To ensure that the poor image of their mayors does not impact the election, they decided to separate them. An electoral but also political strategy that seeks to centralize power further and reduce the margin for the emergence of local leaderships.

The election appears to be one of the most unequal in years. The atmosphere in El Salvador is not one of electoral competition, but more like a plebiscite, where official advertising dominates almost all scheduled media spaces, both traditional and digital.

In addition, the government has resorted to clientelist strategies and fear campaigns in recent days to mobilize participation, which could be low.

Bukele's high popularity ratings and the little knowledge of opposition candidates suggest he may comfortably win re-election. However, this is not enough. To sustain his narrative as the most popular president in Latin America (and the world), Bukele also needs to win with record numbers.

The population abroad will also play a role in this election. Bukele established a mechanism to ensure extensive participation in what he sees as one of his most radicalized cores, mainly the population in the United States.

This electoral format was strongly criticized for the absence of identity validation mechanisms and voter audits. The overseas result could consolidate the triumph of the ruling party.

The opposition appears fragmented, with the FMLN as the only left-wing expression seeking to regain some lost ground in recent years and reinforce the self-esteem of its membership. Special attention in this contest will be on the possibility of re-election for Anabel Belloso, one of the left's most beloved politicians, who will attempt a third term in the department of El Salvador.

Re-election was legitimized by the United States, demonstrating Bukele's alignment with the interests of the regional right and dismantling the idea that some sectors of Latin American progressivism still hold of the Salvadoran president as "anti-imperialist."

In the same line, a group of progressive congress members, led by Ilhan Omar, sent a letter to the Biden administration, emphasizing the importance of not looking the other way. They also insisted on the need to cut military and police aid to the Salvadoran government.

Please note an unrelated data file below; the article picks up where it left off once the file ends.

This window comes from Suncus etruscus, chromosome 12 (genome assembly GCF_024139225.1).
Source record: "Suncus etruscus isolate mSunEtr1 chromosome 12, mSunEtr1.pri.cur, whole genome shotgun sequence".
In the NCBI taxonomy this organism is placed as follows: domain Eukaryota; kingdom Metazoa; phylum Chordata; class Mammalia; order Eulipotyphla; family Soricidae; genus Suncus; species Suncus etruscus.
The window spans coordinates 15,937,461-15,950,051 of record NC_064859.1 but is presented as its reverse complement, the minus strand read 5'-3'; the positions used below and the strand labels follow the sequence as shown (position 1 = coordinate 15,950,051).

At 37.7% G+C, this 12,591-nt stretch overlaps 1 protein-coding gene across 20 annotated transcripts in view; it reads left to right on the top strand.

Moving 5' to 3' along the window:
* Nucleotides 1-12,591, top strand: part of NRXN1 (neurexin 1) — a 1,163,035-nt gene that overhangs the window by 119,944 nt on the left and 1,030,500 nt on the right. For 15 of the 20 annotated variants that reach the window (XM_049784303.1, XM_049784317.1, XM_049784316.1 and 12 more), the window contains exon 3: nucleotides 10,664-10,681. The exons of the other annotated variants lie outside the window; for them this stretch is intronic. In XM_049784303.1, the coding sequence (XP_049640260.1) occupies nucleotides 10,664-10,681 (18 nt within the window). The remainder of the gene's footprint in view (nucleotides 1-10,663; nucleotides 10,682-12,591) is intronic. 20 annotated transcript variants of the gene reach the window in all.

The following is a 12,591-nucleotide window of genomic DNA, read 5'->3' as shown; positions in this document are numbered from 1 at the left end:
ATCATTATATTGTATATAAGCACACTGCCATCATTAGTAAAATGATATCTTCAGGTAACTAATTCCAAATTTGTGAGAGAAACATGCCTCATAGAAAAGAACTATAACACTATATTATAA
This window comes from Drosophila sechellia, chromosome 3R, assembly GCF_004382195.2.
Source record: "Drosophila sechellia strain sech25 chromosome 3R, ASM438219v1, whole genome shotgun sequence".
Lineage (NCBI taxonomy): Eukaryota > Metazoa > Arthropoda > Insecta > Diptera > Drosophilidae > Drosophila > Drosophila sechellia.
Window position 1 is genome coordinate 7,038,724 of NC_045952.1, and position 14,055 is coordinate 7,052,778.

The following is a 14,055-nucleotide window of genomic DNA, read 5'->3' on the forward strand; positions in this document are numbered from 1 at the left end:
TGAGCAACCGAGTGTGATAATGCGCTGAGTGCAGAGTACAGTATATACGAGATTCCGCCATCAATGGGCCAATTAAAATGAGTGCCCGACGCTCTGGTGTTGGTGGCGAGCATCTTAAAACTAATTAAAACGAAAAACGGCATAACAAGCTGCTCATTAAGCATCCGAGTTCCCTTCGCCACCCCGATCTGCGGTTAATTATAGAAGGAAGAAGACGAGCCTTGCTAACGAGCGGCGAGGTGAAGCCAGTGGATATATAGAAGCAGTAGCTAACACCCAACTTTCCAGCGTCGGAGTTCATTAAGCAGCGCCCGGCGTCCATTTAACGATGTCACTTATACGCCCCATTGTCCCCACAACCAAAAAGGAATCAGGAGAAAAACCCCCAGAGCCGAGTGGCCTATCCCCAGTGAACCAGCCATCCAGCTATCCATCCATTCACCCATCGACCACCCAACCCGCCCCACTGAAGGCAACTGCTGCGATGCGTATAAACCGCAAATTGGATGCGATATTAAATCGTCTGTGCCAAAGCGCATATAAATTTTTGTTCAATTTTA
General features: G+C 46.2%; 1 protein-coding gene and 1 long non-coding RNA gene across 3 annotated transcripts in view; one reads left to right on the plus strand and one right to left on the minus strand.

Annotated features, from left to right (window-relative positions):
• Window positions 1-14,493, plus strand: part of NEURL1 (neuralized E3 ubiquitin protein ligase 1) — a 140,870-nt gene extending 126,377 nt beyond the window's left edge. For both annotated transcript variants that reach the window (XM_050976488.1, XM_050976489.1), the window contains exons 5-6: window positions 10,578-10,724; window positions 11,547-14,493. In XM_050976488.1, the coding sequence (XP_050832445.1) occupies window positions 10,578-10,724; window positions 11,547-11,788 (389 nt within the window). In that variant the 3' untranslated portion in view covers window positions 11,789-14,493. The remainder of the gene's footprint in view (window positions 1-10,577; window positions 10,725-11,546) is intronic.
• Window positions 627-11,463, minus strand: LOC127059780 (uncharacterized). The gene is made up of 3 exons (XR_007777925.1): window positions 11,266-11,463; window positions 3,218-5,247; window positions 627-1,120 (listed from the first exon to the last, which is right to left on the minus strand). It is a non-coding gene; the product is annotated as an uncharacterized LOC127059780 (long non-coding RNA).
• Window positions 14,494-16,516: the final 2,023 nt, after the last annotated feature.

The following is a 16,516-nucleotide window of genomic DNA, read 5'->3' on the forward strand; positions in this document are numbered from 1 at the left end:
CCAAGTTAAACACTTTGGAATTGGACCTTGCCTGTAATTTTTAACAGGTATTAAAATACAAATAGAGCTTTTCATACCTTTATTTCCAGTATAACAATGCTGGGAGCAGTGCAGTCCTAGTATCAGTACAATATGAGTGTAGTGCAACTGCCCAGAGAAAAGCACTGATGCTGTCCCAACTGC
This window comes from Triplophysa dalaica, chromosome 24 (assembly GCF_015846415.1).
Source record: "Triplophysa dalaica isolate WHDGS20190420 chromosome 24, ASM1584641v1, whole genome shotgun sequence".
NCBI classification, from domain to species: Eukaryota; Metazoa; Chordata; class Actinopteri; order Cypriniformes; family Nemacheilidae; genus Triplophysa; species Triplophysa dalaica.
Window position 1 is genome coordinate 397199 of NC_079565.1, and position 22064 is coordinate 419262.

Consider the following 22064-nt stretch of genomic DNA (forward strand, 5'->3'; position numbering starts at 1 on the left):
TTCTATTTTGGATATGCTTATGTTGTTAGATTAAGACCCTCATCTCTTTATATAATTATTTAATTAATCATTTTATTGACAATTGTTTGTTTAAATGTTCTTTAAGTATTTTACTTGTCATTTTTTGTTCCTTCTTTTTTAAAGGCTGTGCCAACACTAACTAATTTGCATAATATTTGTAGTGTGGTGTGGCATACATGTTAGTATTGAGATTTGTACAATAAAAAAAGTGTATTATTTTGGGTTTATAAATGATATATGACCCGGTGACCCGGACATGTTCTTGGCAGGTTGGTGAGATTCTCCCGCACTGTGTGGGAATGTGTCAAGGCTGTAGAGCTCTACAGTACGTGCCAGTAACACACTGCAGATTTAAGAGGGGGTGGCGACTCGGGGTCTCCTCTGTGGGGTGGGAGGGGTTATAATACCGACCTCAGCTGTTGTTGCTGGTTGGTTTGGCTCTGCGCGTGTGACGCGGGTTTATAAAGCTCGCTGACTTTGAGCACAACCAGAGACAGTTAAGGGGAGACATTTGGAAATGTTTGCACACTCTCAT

What does Bukele's presidency leave?

"Despite having a somewhat safer country than before, Bukele has not solved the country's main problems," said Henry Barillas, a communicator for Radio Balsamo, a community radio station.

"El Salvador has regressed in all the institutional advances it had achieved after the peace accords of 1992. We no longer have a separation of powers, and power is concentrated in the executive, forming a completely autocratic government that many would say is already a dictatorship," he added.

For the communicator, "El Salvador is concluding a period with a state of exception that has lasted almost two years, which has thrown more than twenty thousand innocent people into prison, captured arbitrarily, and to this date, at least two hundred twenty-five people have died within the prisons, meaning in the hands and responsibility of the State."

However, Bukele "has managed to capitalize on the emotions, the feelings of many people, has gained popularity and acceptance from many people, and is going for re-election without any strong opposition to prevent a blatant violation of the Constitution. And if he wins, he will become an illegal, unconstitutional president."

For Anabel Belloso, the most recognized left-wing candidate for deputy in El Salvador, setbacks are also observed in social conditions. "These 5 years of government have meant setbacks in terms of human and democratic rights and the real living conditions of the people, the majority of the vulnerable population. Poverty has doubled, extreme poverty as well."

An aspect rarely analyzed when talking about the Salvadoran president abroad is his economic policy. For Anabel, these align with a neoliberal scheme.

"We have seen more voracious measures where taxes are forgiven for big business, no steps are taken to seek a progressive tax system, on the contrary, they refuse to implement measures that could lighten the pockets of the poorest families."

Like Henry, Anabel Belloso believes that re-election will increase "persecution and repression against those voices that question his abuses of power, dissent, and are brave enough to speak out against injustices."

And what are the challenges?

For Barillas, outside the election context, the daily challenge for those involved in community media in El Salvador is to "maintain a critical voice and the defense of human rights," working for "transformative social communication," "promoting critical thinking, providing truthful information, and telling the stories that are not told in other media." Especially in a context where "freedoms are being disappeared as it had only happened in times of dictatorship."

Regarding the role of the FMLN, a party that once consolidated popular demands, Anabel points out that "we must strengthen social struggle, which is alongside the people, alongside the organizations, and also political struggle and political-diplomatic work, which is fundamental. It was in other contexts during the military dictatorship, and I have no doubt that with the authoritarian scheme we have today with this government, which could worsen in a possible second term, the FMLN can play that role, being close to the people, being an organizer and mobilizer."

Faced with a concerning panorama, holding on to expressions of resistance remains. If anything, Salvadoran and Latin American history shows that the popular and anti-authoritarian path is built one step at a time.


Nayib Bukele